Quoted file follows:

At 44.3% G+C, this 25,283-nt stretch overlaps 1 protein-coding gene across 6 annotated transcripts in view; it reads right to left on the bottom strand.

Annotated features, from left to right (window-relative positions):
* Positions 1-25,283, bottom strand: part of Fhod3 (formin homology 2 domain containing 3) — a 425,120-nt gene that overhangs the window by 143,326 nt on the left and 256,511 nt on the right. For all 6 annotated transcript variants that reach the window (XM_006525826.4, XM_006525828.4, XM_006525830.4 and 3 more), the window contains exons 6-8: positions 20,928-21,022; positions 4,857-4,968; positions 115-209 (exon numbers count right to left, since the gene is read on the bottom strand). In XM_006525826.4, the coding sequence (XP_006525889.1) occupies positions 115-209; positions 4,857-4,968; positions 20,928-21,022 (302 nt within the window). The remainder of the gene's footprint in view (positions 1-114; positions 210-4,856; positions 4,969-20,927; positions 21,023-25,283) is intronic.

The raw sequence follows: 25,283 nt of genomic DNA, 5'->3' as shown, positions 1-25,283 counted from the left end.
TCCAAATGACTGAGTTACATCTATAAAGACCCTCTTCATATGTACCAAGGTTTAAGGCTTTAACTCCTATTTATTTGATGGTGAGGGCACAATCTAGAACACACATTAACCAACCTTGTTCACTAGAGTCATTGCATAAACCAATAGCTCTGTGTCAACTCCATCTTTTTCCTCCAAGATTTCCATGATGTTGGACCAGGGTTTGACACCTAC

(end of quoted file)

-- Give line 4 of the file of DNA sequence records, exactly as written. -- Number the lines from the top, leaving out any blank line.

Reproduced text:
The raw sequence follows: 25,283 nt of genomic DNA, 5'->3' as shown, positions 1-25,283 counted from the left end.